Gordon thought it over a while, rubbing the stubble on his
cheeks. "Might work," he mused aloud. "What about setting up an
automatic-sequence gimmick of some kind, controlled from here while we
watch their reaction with a telescope? We could turn the pages,
see? ... or should we just tack up a string of pictures along the
path?"

Rogers sat forward. "Machine might be better, if we can rig it up soon
enough. Separate pictures might get blown away or something, for all we
know, or some kind of critter might destroy 'em."

       *       *       *       *       *

Stuart stopped pacing and squinted at the ceiling. "Yes, I like the
machine. We could include a little pickup unit so I could record
and analyze their comments, knowing just what they were looking at.
That would really help a lot." He snapped his fingers, struck with
inspiration. "What about ending the little show with a real surprise? A
gift that would really demonstrate our good intentions?"

What did he consider a suitable gift?

"A blast-rifle!" he answered boldly.

"What the devil!" exclaimed Gordon. The others indicated various
degrees of consternation. They stared at Stuart as if he had suggested
turning pirate. But he showed a firmness that was new to them--and to
himself.

"Nothing else will do the trick as simply and surely," he insisted.
"In the first place, their most desperate need, as they see it right
now, is probably an efficient but simple weapon of some sort, capable
of being enlarged into a heavy defensive piece of great range. I
understand our blast-rifle is such a weapon. I believe they live in
absolute terror of another attack, and they apparently have little or
no technology left with which to prepare for such an attack. Hence
their going underground."

He paused to let the point sink in. "And in the second place, it seems
reasonable to believe they would understand our good intentions from
such a gift. Surely they will see that no one planning an aggressive
move is going to arm his intended victims first! Their behavior
certainly indicates that they are accustomed to direct action, rather
than to Machiavellian subtleties of plot and counter-plot."

Nestor stuck out a skeptical lower lip. "How will they know we're
making a gesture that means anything? I mean, they still might figure
the gun is just a little toy in our league, and that we're not running
any risk at all by giving it to them."

Stuart hesitated before replying. He nodded in appreciation of
intelligent analysis. "That's a difficult point which will have to be
worked out later ... possibly on the spot. First of all, we shall have
to establish contact. It will also be necessary to show them we have
a defensive screen, too--which they would doubtless be overjoyed to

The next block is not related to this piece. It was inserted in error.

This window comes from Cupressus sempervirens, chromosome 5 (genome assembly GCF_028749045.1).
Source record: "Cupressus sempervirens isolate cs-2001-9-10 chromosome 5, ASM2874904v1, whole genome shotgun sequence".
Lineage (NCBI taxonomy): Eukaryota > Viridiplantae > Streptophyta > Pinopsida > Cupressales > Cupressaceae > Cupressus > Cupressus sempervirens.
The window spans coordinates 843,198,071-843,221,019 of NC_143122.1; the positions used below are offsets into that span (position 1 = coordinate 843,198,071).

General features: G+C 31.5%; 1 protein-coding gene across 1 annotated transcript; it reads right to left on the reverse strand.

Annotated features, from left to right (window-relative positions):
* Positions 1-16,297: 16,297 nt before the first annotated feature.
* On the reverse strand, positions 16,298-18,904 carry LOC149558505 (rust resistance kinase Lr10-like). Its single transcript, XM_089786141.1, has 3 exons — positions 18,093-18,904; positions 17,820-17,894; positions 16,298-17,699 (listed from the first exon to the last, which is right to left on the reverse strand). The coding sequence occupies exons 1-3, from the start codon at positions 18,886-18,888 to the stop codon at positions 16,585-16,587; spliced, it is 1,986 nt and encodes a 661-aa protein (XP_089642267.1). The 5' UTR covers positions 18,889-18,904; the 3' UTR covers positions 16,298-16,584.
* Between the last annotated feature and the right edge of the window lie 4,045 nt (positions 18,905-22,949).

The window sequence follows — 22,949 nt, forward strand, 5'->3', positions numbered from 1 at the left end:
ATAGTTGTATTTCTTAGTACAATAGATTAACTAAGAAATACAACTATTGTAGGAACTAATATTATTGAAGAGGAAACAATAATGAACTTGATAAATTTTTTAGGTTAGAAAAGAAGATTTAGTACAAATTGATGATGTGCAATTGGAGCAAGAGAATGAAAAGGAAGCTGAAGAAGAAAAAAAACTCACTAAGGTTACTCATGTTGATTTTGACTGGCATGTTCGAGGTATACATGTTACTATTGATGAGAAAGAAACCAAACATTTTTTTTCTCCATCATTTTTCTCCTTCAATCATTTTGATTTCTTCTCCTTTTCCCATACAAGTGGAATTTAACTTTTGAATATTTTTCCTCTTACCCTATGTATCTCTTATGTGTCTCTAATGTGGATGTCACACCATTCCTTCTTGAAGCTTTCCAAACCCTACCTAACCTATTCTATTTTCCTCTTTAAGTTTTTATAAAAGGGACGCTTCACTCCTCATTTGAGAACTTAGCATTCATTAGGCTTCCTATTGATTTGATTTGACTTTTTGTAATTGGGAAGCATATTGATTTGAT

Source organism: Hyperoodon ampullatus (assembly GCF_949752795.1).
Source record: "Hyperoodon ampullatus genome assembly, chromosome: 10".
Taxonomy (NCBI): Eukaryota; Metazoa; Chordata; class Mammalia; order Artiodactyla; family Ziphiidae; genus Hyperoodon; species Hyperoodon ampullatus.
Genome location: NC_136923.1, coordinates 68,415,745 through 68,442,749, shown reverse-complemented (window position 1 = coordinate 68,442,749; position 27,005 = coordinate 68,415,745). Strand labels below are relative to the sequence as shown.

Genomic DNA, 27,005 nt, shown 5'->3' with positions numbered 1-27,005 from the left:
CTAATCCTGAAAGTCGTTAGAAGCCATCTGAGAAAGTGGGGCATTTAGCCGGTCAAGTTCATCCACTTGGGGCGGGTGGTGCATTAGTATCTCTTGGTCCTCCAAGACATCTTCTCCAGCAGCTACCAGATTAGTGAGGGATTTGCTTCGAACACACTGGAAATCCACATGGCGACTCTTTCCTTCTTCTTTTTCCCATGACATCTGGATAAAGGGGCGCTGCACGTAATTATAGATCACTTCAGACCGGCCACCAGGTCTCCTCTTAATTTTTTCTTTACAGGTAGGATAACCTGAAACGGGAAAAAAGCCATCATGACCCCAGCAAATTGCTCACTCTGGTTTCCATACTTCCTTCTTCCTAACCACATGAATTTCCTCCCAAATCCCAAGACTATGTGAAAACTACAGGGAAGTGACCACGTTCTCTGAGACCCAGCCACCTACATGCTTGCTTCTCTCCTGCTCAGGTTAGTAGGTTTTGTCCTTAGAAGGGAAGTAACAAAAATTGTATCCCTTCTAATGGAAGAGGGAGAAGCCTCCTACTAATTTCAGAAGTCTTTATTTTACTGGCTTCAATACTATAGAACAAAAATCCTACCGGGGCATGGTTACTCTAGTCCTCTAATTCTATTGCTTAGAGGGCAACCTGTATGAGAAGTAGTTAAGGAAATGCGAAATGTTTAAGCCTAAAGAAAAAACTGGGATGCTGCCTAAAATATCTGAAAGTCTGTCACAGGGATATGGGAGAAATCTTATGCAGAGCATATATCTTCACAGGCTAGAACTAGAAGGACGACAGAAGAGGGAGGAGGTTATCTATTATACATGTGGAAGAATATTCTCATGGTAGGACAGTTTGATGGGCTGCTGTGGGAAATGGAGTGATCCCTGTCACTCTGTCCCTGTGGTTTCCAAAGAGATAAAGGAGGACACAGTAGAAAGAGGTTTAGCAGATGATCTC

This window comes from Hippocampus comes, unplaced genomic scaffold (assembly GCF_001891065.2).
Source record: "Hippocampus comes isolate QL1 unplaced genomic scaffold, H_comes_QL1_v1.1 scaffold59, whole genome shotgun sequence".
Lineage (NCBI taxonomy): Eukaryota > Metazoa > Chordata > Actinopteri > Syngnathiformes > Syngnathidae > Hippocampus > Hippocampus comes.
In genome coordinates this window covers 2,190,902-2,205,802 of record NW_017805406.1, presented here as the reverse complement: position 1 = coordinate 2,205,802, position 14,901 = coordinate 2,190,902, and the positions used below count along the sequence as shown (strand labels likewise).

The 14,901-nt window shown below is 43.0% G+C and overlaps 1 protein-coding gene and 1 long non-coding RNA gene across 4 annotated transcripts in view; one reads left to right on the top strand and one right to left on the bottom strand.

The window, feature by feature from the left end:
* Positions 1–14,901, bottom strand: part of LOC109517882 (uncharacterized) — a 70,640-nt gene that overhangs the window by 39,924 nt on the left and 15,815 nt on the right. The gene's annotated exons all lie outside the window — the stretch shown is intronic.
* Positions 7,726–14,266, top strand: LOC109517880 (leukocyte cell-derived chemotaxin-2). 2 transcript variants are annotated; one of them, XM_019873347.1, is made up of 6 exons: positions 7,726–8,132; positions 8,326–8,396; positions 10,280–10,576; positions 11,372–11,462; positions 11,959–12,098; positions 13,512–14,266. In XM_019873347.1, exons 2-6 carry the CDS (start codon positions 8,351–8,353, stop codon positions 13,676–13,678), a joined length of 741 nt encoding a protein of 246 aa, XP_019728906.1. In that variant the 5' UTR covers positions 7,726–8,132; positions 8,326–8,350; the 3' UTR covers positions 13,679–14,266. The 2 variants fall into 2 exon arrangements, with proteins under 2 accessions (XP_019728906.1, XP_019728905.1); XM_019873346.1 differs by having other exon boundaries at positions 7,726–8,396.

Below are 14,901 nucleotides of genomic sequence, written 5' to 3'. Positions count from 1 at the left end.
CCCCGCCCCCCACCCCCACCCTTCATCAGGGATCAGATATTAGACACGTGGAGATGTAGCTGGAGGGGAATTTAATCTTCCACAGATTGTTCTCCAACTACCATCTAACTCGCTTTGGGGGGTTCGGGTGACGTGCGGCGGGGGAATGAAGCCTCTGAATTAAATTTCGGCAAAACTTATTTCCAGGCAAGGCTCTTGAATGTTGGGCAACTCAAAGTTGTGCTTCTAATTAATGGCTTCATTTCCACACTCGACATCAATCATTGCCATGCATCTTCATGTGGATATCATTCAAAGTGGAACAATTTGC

have--and that we are willing to turn it off and trust them. It will be
a delicate and intriguing problem in psycho-logic."

Rogers shook his head and laughed a little. "It sounds as cockeyed as
'Uncle Willie' Ulo's stories about Sinus V. But, so help me, I believe
it'd work!" All at once his expression changed, and he looked hard at
the expert. "One thing, though, mister. I know I wouldn't care for the
job! Who's going to be the guinea-pig and go down for the first little
chat with them?"

Stuart smiled thinly. "Who will bell the cat, eh? Another fair
question. Well, I shall set up the apparatus, and of course I intend to
try out its effect, too. I shall confront the natives myself after they
have received our picture message and the gun."

The others protested, but there was a stubborn set to his jaw. "After
all," he explained later to Gordon, "while you fellows have been
acquiring glamor, so to speak, I've been leading a rather dull life. I
intend to have at least one little fling at dangerous living. Besides,
I'm the only really expendable man in the crew ... the rest of you are
necessary to the operation of the _Special Agent_. And anyway, I'm only
here because I know something about communicating ideas. This is part
of my job, if anything is."

The rest of the day and a major part of the night, except for brief
catnaps, were spent in fabricating the device which Gordon designed
to Stuart's specifications. Even White's work on the mosaic alarm
was suspended. The linguist planned, sketched, and worked with his
photographs for ten hours before allowing himself to rest. He had done
all he could with his part of the project, and decided to lend a hand
in the shop ... but first he would massage the leg which had been so
painfully gouged when the meteor struck. He sat down to ease the ache,
and promptly fell asleep.

       *       *       *       *       *

When they woke him three hours later, his machine was ready. In his
meticulous way, he had made careful notes of the picture sequence, and
other five members of Contact, Incorporated had arranged everything as
indicated. He examined the device sleepily, rubbing the back of his
neck and yawning. "Looks okay," he grunted. "Controls tested? Good.
Nice job, very nice." Still blinking, he helped carry the makeshift
metal-and-plastic assembly into the scout ship in Number Three Lock.

Brettner climbed in and sat down next to him at the controls. "Sort
of a lucky thing for us this old planet has four moons," grinned the
scout. "All four were in the sky until a few minutes ago. Too much
light for us to pussyfoot around on the surface, so you and I had a
chance for a nap. Now there's only two ... just enough for us to work
by. We'll have to hustle though."